Inflation drives China's consumer confidence down in last quarter

Updated: 2011-02-23 16:05
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BEIJING - China's consumer confidence index fell for the second consecutive quarter in the last three months of 2010, said an agency of China's statistics bureau Wednesday.

The reading, compiled by the China Economic Monitoring and Analysis Center (EMAC) of the National Bureau of Statistics (NBS) and Nielsen Co, was at 100, down from 104 the previous three months, according to a report released by the EMAC and Nielsen at a press conference.

For the fourth quarter of 2010, only 30 percent of Chinese consumers considered "now" a good time to buy goods they needed, 11 percentage points down from the previous quarter, said the report.

The report said the decline in consumer confidence mainly stemmed from consumers' rising inflationary expectations, especially for food prices.

The joint study found 83 percent of consumers expected prices to rise further this year, 6 percentage points higher than in the previous quarter, while 84 percent said food prices would rise this year, also 6 percentage points up from the third quarter.

Pushed up by surging food prices, China's consumer price index (CPI), a major gauge of inflation, jumped to 4.9 percent year on year in January after reaching 3.3 percent for the full year of 2010, the NBS said.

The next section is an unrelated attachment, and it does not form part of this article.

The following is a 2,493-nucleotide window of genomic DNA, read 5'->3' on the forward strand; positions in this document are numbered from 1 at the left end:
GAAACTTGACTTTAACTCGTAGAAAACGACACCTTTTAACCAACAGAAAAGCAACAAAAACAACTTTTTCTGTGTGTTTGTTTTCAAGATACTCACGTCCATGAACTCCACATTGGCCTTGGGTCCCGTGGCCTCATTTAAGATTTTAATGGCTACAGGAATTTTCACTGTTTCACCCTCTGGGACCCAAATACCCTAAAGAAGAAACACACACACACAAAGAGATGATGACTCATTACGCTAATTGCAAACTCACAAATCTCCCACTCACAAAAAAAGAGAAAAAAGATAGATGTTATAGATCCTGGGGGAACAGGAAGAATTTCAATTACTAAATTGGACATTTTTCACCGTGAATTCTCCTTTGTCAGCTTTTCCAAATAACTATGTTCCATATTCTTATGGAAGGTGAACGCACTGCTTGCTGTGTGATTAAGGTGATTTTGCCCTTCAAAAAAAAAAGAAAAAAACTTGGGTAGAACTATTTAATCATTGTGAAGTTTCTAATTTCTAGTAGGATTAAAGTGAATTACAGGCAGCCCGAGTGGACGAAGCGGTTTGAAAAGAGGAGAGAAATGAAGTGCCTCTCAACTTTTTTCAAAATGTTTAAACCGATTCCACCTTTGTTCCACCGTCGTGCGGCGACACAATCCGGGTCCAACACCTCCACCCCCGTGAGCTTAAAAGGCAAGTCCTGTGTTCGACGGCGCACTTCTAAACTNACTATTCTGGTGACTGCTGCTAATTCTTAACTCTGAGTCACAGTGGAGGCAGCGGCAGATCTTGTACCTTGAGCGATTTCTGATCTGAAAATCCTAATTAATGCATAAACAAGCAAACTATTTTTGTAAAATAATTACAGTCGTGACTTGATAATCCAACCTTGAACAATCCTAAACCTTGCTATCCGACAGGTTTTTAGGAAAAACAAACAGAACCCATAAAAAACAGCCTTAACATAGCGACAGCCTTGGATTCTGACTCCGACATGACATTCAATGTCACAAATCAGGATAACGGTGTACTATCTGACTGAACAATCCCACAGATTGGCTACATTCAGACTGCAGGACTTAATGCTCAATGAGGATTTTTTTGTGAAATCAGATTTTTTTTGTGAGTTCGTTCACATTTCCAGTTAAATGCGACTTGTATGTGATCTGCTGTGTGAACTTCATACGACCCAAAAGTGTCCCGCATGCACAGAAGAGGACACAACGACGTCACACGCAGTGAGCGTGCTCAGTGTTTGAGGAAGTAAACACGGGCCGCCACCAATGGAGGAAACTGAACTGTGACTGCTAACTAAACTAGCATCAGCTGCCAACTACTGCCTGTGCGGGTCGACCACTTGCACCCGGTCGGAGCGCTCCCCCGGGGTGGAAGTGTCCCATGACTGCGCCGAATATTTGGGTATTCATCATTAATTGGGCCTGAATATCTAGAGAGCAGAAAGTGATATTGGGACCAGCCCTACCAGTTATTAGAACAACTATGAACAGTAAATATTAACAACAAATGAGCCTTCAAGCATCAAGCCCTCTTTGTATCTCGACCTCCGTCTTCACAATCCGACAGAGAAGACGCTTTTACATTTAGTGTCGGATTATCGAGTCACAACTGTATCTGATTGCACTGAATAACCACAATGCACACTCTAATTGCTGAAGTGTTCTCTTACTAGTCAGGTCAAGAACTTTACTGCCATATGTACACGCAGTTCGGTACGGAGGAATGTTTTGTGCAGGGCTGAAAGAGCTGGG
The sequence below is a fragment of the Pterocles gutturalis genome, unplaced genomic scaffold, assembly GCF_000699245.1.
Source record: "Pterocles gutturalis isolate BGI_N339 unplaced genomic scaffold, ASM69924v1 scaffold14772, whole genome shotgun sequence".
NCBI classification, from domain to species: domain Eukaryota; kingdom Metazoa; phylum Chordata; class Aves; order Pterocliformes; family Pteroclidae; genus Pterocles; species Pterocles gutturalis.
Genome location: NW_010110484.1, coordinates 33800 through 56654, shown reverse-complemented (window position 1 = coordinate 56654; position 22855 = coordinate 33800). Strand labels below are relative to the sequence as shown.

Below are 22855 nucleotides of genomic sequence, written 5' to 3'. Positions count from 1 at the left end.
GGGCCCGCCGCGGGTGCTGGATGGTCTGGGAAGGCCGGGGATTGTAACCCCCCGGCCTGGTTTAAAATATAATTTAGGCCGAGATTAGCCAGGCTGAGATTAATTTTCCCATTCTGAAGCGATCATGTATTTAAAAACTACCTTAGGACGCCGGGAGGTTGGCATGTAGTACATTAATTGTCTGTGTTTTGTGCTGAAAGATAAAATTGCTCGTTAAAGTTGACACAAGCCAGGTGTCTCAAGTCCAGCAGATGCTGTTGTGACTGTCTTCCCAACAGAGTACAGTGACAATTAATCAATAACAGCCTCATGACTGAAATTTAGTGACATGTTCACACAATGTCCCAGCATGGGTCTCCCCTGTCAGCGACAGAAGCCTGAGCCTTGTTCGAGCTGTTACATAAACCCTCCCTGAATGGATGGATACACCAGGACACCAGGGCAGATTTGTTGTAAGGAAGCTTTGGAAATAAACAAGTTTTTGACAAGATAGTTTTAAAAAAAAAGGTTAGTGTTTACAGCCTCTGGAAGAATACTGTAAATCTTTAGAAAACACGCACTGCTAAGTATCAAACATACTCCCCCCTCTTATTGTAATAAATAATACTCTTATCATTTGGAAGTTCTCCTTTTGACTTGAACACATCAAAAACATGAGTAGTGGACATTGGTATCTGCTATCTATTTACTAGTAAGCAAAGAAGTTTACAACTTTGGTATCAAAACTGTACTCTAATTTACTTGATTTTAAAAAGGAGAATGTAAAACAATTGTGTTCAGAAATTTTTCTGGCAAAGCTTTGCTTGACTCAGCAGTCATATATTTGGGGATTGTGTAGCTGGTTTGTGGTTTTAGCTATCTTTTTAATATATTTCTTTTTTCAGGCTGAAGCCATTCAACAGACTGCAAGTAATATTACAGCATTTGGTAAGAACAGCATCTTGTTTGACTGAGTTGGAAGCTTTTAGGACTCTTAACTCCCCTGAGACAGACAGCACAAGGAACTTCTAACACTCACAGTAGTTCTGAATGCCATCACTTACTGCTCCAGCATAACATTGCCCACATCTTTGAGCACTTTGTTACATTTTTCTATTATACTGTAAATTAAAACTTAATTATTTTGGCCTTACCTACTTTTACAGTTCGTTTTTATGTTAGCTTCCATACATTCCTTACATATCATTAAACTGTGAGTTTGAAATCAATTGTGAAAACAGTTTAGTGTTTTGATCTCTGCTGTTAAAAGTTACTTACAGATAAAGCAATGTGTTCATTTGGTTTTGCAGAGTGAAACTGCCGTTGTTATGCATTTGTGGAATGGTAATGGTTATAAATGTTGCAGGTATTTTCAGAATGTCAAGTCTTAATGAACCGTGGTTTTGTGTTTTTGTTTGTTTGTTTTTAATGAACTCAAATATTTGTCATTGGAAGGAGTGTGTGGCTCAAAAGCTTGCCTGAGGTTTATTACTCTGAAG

Related readings:
Inflation drives China's consumer confidence down in last quarter China's Jan CPI up 4.9%; PPI up 6.6%
Inflation drives China's consumer confidence down in last quarter Chinese consumer confidence down in January

High housing prices and rising interest rates also curbed private consumption, said the report.

"Rural consumers' confidence remained stable while the confidence of their urban counterparts dropped.  China's consumer confidence was still remarkably higher than the global average level," said the report.

In spite of the decreasing confidence, Chinese consumers remained optimistic about their jobs and incomes, said the EMAC and Nielsen.

The report showed 54 percent of consumers considered the current employment situation "good" or "very good," 2 percentage points higher than the previous quarter, and 67 percent of consumers considered the employment situation in 2011 would be "good" or "very good."

About 62 percent of Chinese consumers expected their incomes in 2011 would be "good" or "very good," according to the report.